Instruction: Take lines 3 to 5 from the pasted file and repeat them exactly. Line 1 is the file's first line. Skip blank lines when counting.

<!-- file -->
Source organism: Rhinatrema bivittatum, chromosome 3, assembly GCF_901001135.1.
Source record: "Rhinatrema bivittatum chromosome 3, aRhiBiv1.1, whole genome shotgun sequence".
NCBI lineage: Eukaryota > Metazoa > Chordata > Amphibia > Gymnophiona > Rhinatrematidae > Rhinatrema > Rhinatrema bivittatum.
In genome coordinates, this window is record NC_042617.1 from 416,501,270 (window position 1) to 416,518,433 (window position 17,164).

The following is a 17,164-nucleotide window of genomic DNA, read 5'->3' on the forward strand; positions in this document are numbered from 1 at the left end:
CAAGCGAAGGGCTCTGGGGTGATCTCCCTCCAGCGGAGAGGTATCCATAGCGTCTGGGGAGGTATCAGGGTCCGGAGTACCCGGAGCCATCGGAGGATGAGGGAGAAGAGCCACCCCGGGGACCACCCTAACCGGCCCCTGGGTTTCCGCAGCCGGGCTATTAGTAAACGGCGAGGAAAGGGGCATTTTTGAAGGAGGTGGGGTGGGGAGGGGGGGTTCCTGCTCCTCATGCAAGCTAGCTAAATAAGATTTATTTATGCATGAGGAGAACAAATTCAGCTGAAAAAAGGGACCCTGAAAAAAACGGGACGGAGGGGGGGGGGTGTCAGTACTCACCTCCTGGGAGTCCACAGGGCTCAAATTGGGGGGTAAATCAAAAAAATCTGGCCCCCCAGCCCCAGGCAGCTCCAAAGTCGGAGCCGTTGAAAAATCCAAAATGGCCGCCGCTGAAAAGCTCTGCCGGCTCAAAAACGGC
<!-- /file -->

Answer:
NCBI lineage: Eukaryota > Metazoa > Chordata > Amphibia > Gymnophiona > Rhinatrematidae > Rhinatrema > Rhinatrema bivittatum.
In genome coordinates, this window is record NC_042617.1 from 416,501,270 (window position 1) to 416,518,433 (window position 17,164).

The following is a 17,164-nucleotide window of genomic DNA, read 5'->3' on the forward strand; positions in this document are numbered from 1 at the left end: